What to expect:

  • Duration will last about 30 min-2 hrs
  • Your cervix will dilate from 7cm to 10cm
  • Contractions during this phase will last about 60-90 seconds with a 30 second-2 minute rest in between
  • Contractions are long, strong, intense, and may overlap
  • This is the hardest phase but thankfully the shortest
  • You may experience hot flashes, chills, shaking, nausea, vomiting, or gas

Tips for the support person:

  • Offer lots of encouragement and praise
  • Cut out the small talk
  • Continue breathing with her
  • Help guide her through her contractions with encouragement
  • Encourage her to relax in between contractions
  • Don't feel hurt if she seems to have really strong anger toward you, it's just a phase she is going through!

Second Stage

The second stage of childbirth is pushing and delivery of your baby. Up until this point your body has been doing all the work for you. Now that your cervix has fully dilated to 10 cm it is time for your help. Time to PUSH!

Pushing and what to expect:

  • The entire process of the second stage lasts anywhere from 20 minutes to 2 hours
  • Contractions will last about 45-90 seconds with a 3-5 minute rest in between
  • You will have a strong natural urge to push
  • You will feel strong pressure at your rectum
  • Most likely you will have a slight bowel or urination accident but don't be embarrassed
  • Your baby's head will eventually crown (become visible)
  • You will feel a burning, stinging sensation during crowning
  • During crowning you will be instructed by your healthcare provider not push

Pushing and what to do:

  • Get into a pushing position (one that uses gravity to your advantage)
  • Push when you feel the urge, unless told otherwise
  • Relax your pelvic floor and anal area (Kegel exercises can help)
  • Rest between contractions so you can regain your strength
  • Use a mirror so you can see your progress (this can be very encouraging!)
  • Use all your energy to push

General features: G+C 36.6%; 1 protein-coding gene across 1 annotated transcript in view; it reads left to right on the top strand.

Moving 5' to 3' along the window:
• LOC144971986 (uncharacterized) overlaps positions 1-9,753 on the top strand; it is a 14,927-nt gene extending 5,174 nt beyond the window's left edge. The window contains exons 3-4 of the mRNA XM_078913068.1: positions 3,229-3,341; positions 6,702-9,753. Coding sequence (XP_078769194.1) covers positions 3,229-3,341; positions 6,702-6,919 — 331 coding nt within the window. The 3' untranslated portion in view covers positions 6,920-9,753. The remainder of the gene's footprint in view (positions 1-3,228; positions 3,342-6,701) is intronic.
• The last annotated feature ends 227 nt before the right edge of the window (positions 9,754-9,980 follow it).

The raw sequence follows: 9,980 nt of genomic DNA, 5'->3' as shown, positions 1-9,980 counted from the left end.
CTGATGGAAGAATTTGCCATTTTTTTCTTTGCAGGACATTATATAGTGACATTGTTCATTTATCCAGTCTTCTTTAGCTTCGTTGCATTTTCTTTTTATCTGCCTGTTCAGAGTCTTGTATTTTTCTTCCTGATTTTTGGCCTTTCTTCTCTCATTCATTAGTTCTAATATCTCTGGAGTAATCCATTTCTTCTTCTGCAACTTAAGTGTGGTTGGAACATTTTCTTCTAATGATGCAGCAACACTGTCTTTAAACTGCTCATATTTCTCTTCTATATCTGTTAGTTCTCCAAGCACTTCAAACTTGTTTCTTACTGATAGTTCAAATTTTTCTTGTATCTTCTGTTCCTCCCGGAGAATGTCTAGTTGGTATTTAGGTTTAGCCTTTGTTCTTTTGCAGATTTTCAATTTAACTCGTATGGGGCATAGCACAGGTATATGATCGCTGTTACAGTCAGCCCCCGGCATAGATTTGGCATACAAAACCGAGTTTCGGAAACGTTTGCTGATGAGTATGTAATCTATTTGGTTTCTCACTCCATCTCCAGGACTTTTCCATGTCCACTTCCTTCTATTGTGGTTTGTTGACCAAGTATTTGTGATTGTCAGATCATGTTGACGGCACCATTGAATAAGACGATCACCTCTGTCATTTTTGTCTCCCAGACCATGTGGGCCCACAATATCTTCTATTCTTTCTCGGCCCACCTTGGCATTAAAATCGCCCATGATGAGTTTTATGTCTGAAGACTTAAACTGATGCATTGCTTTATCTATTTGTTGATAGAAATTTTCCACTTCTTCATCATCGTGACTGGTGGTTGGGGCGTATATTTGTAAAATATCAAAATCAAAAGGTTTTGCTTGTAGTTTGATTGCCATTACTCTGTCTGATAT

• Do not feel discouraged if your baby's head poked out and then goes back in (this process can take two steps forward and then one step back)

Tips for the support person:

  • Help her to be relaxed and comfortable (give her ice chips if you can and support her in her position)
  • Encourage, encourage, encourage
  • Be her guide through her contractions
  • Affirm what a great job she has done and is doing
  • Don't feel bad if she tells you to shut up or some other unexpected remark

What your baby is doing:
While you are in labor your baby is taking steps to enter this world

1. Your baby's head will turn to one side and the chin will automatically rest on the chest so the back of the head can lead the way. Once you are fully dilated

2. Once you are fully dilated, your baby's head leads the way and the head and torso begin to turn to face your back as they enter your vagina.

3. Next you will begin to see your baby's head, this is known as crowning.

4. Once your baby's head is out, the head and shoulders again turn to face your side. This position allows your baby to easily slip out.

Delivery and what to expect

When your baby is delivered he/she is not going to come out looking like the Gerber Baby. Keep in mind your baby has been soaking in a sac full of amniotic fluid for nine months. He/she has been through contractions, and your very narrow birth canal. The results of this journey include:

  • Cone-shaped head
  • Vernix coating (cheesy substance that coats the fetus in the uterus)
  • Puffy eyes
  • Lanugo (fine downy hair that cover the shoulders, back, forehead, and temple that will shed by the end of the first week)
  • Enlarged genitals

Third Stage

The third stage is the delivery of the placenta and is the shortest stage. The time it takes to deliver your placenta is anywhere from 5 to 30 minutes.

What to expect & what to do:
After the delivery of your baby, your healthcare provider will be waiting for small contractions to begin again. This is the signal that your placenta is separating from the uterine wall and ready to be delivered. Pressure will be applied by massage to your uterus; and the umbilical cord will be gently pulled on. The result will be the delivery of your placenta, also known as afterbirth. You may experience some severe shaking and shivering after your placenta is delivered. This is common and nothing to be alarmed about.

You have now completed all the stages of childbirth and will be monitored for the next few hours to make sure that the uterus continues to contract and bleeding is not excessive.

Now you can relax and enjoy your little bundle of joy!


Reprinted with permission from American Pregnancy Association